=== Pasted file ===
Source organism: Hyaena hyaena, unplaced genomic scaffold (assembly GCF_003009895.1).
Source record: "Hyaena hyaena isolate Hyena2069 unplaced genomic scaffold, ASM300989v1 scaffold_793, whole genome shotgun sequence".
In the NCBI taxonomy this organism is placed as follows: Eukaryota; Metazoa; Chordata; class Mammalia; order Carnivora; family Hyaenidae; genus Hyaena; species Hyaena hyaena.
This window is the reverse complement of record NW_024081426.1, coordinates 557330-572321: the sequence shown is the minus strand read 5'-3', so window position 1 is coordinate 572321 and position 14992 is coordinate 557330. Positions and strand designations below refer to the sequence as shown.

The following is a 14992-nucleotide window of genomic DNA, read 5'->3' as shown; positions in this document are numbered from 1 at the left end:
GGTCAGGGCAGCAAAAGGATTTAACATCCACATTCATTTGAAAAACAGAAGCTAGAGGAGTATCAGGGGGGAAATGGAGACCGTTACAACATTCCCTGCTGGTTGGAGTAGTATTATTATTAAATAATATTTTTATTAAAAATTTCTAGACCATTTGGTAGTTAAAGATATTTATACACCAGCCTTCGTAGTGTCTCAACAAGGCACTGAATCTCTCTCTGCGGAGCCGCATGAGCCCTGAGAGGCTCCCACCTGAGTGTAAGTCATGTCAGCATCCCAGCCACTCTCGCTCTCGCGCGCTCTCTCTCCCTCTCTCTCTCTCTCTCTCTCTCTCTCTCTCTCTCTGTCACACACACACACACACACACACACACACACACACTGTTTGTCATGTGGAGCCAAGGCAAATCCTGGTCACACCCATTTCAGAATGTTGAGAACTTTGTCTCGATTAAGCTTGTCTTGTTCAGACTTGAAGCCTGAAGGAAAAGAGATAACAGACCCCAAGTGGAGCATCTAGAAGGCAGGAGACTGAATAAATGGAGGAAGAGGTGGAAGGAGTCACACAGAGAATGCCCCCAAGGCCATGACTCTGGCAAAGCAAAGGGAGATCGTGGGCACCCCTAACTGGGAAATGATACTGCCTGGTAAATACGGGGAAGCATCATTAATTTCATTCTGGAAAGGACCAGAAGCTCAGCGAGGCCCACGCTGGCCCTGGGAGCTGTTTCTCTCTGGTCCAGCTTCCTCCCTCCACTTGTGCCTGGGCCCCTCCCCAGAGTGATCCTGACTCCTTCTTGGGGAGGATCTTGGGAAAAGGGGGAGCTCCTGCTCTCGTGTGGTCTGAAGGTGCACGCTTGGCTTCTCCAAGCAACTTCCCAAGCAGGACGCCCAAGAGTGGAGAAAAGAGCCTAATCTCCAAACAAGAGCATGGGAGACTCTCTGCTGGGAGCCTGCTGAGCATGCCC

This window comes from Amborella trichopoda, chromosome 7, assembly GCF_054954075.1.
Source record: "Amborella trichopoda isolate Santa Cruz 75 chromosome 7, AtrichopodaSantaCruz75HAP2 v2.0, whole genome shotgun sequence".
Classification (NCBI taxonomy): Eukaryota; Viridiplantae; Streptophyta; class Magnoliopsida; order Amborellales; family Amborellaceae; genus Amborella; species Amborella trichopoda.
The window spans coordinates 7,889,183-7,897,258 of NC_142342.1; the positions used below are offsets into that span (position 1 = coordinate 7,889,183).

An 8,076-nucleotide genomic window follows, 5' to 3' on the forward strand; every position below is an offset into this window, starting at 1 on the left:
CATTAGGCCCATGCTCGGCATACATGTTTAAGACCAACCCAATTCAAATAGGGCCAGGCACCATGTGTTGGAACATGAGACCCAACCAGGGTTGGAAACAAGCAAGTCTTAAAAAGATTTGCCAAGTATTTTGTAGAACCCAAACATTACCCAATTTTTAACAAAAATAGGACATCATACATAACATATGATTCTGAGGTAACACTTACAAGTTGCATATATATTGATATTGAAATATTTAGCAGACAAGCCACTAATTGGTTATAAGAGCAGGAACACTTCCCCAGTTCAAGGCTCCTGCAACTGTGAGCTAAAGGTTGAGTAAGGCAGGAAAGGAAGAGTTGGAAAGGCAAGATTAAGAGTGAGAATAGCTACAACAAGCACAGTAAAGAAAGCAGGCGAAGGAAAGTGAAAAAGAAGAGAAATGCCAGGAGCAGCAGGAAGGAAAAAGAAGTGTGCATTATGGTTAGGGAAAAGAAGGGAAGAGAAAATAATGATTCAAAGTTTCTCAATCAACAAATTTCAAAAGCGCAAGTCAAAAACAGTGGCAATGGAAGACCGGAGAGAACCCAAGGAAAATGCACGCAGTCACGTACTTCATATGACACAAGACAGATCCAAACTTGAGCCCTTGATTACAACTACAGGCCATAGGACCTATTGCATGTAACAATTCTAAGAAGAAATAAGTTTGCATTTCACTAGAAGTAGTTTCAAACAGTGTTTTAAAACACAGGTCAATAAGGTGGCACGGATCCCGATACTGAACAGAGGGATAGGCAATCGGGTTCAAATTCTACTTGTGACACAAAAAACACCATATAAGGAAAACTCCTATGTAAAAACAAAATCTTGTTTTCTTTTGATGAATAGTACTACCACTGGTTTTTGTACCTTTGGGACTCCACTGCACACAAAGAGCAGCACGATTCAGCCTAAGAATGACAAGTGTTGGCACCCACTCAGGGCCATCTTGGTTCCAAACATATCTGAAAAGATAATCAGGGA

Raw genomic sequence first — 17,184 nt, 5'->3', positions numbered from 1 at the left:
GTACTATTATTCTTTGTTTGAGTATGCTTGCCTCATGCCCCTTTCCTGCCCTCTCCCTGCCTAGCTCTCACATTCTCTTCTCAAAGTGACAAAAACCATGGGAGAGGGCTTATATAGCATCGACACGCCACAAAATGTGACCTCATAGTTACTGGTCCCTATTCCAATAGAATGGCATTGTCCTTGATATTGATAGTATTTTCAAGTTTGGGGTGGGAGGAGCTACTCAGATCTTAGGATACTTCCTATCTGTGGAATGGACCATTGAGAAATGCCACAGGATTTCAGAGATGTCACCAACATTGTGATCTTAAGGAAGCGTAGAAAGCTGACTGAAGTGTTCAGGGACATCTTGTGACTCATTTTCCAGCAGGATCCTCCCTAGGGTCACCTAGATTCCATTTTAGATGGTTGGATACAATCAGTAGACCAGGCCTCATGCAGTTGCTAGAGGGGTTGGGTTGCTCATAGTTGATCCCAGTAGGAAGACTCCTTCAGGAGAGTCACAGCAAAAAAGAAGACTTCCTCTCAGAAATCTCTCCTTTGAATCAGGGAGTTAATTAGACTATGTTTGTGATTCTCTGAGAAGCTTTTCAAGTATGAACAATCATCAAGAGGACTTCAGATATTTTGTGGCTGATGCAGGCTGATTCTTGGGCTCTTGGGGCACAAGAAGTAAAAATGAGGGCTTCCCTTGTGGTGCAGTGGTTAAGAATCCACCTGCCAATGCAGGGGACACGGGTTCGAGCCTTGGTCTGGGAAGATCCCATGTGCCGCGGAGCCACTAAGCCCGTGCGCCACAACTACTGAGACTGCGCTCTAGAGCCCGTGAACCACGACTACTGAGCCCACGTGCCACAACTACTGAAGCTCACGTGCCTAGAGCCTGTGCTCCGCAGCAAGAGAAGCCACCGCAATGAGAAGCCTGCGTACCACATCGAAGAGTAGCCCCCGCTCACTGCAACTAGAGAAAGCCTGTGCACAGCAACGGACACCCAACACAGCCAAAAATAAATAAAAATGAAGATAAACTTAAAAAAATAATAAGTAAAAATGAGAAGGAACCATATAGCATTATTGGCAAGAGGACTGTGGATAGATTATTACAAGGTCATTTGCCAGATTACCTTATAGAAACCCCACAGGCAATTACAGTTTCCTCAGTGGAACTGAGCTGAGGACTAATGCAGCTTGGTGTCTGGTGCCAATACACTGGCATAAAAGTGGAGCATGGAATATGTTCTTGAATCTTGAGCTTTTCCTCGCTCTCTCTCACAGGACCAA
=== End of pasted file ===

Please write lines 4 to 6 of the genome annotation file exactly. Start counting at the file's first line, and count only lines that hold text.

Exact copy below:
This window is the reverse complement of record NW_024081426.1, coordinates 557330-572321: the sequence shown is the minus strand read 5'-3', so window position 1 is coordinate 572321 and position 14992 is coordinate 557330. Positions and strand designations below refer to the sequence as shown.

The following is a 14992-nucleotide window of genomic DNA, read 5'->3' as shown; positions in this document are numbered from 1 at the left end:
GGTCAGGGCAGCAAAAGGATTTAACATCCACATTCATTTGAAAAACAGAAGCTAGAGGAGTATCAGGGGGGAAATGGAGACCGTTACAACATTCCCTGCTGGTTGGAGTAGTATTATTATTAAATAATATTTTTATTAAAAATTTCTAGACCATTTGGTAGTTAAAGATATTTATACACCAGCCTTCGTAGTGTCTCAACAAGGCACTGAATCTCTCTCTGCGGAGCCGCATGAGCCCTGAGAGGCTCCCACCTGAGTGTAAGTCATGTCAGCATCCCAGCCACTCTCGCTCTCGCGCGCTCTCTCTCCCTCTCTCTCTCTCTCTCTCTCTCTCTCTCTCTCTCTGTCACACACACACACACACACACACACACACACACACTGTTTGTCATGTGGAGCCAAGGCAAATCCTGGTCACACCCATTTCAGAATGTTGAGAACTTTGTCTCGATTAAGCTTGTCTTGTTCAGACTTGAAGCCTGAAGGAAAAGAGATAACAGACCCCAAGTGGAGCATCTAGAAGGCAGGAGACTGAATAAATGGAGGAAGAGGTGGAAGGAGTCACACAGAGAATGCCCCCAAGGCCATGACTCTGGCAAAGCAAAGGGAGATCGTGGGCACCCCTAACTGGGAAATGATACTGCCTGGTAAATACGGGGAAGCATCATTAATTTCATTCTGGAAAGGACCAGAAGCTCAGCGAGGCCCACGCTGGCCCTGGGAGCTGTTTCTCTCTGGTCCAGCTTCCTCCCTCCACTTGTGCCTGGGCCCCTCCCCAGAGTGATCCTGACTCCTTCTTGGGGAGGATCTTGGGAAAAGGGGGAGCTCCTGCTCTCGTGTGGTCTGAAGGTGCACGCTTGGCTTCTCCAAGCAACTTCCCAAGCAGGACGCCCAAGAGTGGAGAAAAGAGCCTAATCTCCAAACAAGAGCATGGGAGACTCTCTGCTGGGAGCCTGCTGAGCATGCCC